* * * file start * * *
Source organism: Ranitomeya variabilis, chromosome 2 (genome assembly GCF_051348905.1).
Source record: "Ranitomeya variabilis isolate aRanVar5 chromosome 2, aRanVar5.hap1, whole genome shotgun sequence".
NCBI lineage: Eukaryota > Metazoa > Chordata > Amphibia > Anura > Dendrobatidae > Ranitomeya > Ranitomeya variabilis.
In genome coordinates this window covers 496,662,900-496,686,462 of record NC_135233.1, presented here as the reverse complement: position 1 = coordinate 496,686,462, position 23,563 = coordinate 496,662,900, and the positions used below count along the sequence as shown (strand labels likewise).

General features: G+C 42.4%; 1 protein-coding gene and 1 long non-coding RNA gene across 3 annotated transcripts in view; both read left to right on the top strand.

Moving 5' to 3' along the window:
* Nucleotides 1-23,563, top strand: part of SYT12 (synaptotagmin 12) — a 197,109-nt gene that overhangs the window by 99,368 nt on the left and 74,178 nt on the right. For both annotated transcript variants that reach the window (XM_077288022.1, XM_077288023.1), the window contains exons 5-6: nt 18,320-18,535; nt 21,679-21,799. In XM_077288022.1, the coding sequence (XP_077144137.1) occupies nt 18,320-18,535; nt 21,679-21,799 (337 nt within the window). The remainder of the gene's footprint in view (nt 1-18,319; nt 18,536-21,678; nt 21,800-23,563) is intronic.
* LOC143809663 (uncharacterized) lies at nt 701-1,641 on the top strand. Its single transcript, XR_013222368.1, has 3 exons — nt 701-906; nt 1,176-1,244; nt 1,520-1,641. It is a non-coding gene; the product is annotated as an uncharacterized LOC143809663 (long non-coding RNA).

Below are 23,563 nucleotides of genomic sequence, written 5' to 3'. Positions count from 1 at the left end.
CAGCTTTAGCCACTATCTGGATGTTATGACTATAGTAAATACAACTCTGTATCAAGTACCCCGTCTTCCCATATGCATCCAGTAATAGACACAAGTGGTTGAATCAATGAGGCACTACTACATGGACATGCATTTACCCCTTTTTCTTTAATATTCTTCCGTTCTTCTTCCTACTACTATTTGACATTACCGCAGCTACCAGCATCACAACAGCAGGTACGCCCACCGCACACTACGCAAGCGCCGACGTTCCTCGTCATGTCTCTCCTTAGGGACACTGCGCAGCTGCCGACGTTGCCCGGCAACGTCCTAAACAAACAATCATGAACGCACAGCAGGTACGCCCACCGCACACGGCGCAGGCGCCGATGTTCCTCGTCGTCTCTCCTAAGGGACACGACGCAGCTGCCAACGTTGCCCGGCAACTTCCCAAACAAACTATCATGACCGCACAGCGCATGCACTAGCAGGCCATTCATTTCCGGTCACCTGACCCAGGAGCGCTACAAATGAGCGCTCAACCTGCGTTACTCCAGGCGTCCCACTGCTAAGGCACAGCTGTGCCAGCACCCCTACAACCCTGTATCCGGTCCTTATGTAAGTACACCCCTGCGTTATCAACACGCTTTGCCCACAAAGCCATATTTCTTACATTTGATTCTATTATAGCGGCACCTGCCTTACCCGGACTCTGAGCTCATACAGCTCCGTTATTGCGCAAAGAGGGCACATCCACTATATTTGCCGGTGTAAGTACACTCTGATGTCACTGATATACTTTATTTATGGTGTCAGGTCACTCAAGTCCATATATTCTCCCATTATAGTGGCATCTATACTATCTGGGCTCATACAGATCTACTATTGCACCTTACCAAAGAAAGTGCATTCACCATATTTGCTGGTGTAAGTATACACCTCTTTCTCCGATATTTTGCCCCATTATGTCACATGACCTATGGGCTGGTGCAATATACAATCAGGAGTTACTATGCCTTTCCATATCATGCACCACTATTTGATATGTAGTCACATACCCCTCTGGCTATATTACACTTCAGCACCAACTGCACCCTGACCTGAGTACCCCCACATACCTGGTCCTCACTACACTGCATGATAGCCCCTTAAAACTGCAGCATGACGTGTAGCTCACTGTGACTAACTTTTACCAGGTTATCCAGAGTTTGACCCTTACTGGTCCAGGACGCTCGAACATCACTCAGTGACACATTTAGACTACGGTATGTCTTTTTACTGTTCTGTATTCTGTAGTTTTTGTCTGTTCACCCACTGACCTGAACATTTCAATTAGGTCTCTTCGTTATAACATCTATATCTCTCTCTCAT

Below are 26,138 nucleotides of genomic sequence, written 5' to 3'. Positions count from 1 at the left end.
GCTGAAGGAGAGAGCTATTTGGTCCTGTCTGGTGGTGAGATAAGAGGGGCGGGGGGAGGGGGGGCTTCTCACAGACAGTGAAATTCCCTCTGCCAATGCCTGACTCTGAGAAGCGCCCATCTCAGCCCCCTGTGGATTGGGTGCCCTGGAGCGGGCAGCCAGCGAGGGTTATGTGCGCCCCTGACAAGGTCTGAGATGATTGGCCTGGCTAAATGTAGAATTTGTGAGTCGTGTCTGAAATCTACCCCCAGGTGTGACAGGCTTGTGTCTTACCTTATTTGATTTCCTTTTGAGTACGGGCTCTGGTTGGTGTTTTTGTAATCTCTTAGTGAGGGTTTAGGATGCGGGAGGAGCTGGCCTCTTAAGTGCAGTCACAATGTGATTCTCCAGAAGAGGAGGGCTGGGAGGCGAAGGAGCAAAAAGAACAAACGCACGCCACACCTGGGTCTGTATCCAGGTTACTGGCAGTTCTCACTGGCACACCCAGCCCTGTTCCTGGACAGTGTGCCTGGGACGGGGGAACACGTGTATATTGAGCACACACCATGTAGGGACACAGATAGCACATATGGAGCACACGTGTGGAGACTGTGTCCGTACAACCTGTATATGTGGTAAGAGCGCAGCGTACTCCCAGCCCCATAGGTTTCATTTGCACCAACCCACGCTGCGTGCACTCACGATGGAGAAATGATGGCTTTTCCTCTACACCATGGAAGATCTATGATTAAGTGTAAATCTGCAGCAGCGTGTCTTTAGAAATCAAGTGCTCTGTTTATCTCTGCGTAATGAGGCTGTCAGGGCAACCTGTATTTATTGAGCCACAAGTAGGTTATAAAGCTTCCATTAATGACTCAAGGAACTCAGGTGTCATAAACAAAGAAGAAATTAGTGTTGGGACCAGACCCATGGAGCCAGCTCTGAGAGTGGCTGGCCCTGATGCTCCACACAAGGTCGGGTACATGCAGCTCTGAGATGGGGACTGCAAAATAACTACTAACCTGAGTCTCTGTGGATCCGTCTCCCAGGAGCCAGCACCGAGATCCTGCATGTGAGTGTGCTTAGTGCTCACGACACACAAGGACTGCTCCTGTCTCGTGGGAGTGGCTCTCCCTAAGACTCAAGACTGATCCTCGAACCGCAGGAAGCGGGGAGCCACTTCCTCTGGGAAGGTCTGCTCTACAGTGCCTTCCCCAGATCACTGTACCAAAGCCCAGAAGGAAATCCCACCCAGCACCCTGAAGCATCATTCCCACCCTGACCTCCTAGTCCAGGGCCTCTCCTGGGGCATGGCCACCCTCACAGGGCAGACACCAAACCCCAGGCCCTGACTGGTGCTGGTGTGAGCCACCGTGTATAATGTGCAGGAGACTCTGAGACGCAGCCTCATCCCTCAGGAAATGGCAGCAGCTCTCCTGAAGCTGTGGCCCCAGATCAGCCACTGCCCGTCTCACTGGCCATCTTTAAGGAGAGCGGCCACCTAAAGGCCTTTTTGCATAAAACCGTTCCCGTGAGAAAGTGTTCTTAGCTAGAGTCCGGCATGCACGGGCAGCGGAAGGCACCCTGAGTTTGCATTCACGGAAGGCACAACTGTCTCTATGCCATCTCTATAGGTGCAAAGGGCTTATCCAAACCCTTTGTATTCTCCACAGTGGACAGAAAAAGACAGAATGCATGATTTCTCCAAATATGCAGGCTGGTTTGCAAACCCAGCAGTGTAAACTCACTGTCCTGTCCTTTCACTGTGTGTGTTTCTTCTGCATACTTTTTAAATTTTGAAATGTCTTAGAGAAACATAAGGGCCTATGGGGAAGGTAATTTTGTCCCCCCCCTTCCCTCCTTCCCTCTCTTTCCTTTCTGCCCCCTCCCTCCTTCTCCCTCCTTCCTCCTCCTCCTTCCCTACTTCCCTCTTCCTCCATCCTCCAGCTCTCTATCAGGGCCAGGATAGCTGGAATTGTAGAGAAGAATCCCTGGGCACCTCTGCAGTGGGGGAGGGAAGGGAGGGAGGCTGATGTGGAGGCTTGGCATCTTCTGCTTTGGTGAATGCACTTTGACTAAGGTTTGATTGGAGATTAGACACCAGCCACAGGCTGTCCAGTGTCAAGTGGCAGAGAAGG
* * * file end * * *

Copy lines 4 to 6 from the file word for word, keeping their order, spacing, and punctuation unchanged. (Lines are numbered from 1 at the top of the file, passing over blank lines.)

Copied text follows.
In genome coordinates this window covers 496,662,900-496,686,462 of record NC_135233.1, presented here as the reverse complement: position 1 = coordinate 496,686,462, position 23,563 = coordinate 496,662,900, and the positions used below count along the sequence as shown (strand labels likewise).

General features: G+C 42.4%; 1 protein-coding gene and 1 long non-coding RNA gene across 3 annotated transcripts in view; both read left to right on the top strand.

Moving 5' to 3' along the window: